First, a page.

Caucasian and Asian observers used the same visual features for race categorisation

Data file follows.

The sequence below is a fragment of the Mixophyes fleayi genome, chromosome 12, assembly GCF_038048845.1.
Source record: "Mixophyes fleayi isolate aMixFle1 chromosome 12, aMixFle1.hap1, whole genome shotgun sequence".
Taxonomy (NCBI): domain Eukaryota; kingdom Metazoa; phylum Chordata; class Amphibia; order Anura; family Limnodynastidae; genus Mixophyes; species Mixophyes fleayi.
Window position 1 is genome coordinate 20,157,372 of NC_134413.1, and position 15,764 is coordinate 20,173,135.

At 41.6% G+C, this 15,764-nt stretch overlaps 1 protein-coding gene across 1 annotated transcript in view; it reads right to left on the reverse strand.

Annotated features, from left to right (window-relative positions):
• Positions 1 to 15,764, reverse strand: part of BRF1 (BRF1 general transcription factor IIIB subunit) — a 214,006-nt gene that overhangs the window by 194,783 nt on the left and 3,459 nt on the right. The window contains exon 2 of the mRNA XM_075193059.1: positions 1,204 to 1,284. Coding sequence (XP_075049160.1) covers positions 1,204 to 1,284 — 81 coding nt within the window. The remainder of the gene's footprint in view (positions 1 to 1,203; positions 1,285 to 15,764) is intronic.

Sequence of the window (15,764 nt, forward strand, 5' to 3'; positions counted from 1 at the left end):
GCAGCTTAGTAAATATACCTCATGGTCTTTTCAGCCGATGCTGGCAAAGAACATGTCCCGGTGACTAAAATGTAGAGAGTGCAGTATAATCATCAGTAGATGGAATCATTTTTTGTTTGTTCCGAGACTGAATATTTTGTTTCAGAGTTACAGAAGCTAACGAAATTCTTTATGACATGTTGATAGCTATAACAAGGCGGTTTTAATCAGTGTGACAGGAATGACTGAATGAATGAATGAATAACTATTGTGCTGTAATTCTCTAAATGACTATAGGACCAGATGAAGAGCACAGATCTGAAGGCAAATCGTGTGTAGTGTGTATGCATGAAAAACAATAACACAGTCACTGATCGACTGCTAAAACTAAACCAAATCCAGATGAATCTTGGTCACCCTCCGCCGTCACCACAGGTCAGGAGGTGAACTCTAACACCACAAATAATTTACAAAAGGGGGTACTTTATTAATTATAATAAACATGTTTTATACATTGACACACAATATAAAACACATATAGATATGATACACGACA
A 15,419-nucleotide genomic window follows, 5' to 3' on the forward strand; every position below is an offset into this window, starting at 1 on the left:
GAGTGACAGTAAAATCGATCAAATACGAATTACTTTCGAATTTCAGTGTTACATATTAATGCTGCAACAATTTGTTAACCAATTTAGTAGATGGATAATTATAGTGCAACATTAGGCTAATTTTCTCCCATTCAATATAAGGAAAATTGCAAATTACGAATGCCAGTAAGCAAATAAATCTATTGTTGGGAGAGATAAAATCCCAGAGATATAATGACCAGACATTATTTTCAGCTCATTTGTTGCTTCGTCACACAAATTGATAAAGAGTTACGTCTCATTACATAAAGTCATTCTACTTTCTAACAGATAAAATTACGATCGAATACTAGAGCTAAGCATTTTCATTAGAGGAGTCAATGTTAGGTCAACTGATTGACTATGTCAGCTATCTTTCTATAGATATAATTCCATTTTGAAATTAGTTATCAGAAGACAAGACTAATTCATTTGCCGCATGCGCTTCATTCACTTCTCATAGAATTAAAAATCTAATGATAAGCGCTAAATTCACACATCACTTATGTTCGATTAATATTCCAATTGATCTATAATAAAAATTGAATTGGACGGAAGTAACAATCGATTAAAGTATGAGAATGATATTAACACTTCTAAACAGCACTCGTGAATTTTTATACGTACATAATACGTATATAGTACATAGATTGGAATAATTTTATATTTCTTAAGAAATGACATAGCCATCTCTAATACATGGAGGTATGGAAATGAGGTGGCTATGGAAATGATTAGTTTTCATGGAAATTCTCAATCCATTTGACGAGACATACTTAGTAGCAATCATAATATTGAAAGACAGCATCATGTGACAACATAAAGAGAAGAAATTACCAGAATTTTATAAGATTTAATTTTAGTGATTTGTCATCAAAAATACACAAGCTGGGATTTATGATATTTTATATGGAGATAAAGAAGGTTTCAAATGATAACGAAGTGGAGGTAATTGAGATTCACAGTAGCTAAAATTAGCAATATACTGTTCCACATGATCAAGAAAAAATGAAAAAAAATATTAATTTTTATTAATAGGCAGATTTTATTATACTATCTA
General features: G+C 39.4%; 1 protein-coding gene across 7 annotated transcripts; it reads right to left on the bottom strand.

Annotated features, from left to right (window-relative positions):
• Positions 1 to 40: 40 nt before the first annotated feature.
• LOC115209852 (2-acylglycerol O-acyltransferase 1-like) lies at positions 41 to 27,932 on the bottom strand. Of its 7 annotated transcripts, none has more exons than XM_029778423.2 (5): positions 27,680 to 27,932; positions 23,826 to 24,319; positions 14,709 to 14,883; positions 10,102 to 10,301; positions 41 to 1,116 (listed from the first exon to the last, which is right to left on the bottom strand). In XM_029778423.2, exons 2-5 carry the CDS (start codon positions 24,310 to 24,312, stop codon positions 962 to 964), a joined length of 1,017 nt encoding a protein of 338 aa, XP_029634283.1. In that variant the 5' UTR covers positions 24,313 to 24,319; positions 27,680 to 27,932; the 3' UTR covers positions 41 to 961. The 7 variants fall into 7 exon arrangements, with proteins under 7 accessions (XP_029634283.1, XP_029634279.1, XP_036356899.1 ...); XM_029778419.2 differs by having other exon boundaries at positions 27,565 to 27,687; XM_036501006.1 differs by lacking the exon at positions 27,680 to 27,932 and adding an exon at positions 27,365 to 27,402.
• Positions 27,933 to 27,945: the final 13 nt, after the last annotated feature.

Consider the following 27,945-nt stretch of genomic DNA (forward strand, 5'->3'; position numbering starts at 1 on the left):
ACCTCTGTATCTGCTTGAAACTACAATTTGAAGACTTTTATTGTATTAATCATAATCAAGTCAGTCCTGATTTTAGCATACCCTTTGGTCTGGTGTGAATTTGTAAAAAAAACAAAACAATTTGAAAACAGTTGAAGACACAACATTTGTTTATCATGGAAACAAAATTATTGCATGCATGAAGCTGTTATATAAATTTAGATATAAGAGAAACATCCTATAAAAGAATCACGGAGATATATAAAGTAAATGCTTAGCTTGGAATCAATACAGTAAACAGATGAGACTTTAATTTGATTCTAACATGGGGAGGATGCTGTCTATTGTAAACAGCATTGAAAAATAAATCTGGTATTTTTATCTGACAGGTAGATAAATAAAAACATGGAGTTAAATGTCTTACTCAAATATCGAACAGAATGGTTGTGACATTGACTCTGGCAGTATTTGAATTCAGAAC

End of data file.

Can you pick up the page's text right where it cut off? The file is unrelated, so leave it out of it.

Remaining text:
Using the Bubbles method (Gosselin & Schyns, 2001), we recently explored the visual information mediating race categorisation in Caucasian observers (Fiset et al., VSS 2008). Unsurprisingly, the results show that different visual features are essential to identifying the different races. More specifically, for African American faces, Caucasian participants used mainly the nose and the mouth in the spatial frequency (SF) bands ranging from 10 to 42 cycles per face width. For Asian faces, they used the eyes in the SF bands ranging from 10 to 84 cycles per face width and the mouth in the SF band ranging from 5 to 10 cycles per face width. For Caucasian faces, they used the eyes in the SF bands ranging from 5 to 21 cycles per face width as well as the mouth and the region between the eyes in the second highest SF band ranging from 21 to 42 cycles per face width. Here, we verify if the visual information subtending race categorisation differs for Asian participants. In order to do this, we asked 38 Asian participants from Southwest University in Chongqing (China) to categorise 700 "bubblized" faces randomly selected from sets of 100 male Caucasian faces, 100 male African American faces, and 100 male Asian faces. Separate multiple linear regressions between information samples and accuracy were performed for each race. The resulting classification images reveal the most important features for the categorisation of Caucasian, African American, and Asian faces by Asian observers. Comparison between observers of both races reveals nearly identical visual extraction strategies for race categorisation. These results will be discussed with respect to the literature showing differences in visual strategies employed by Asian and Caucasian observers (e.g. Blais et al., 2008).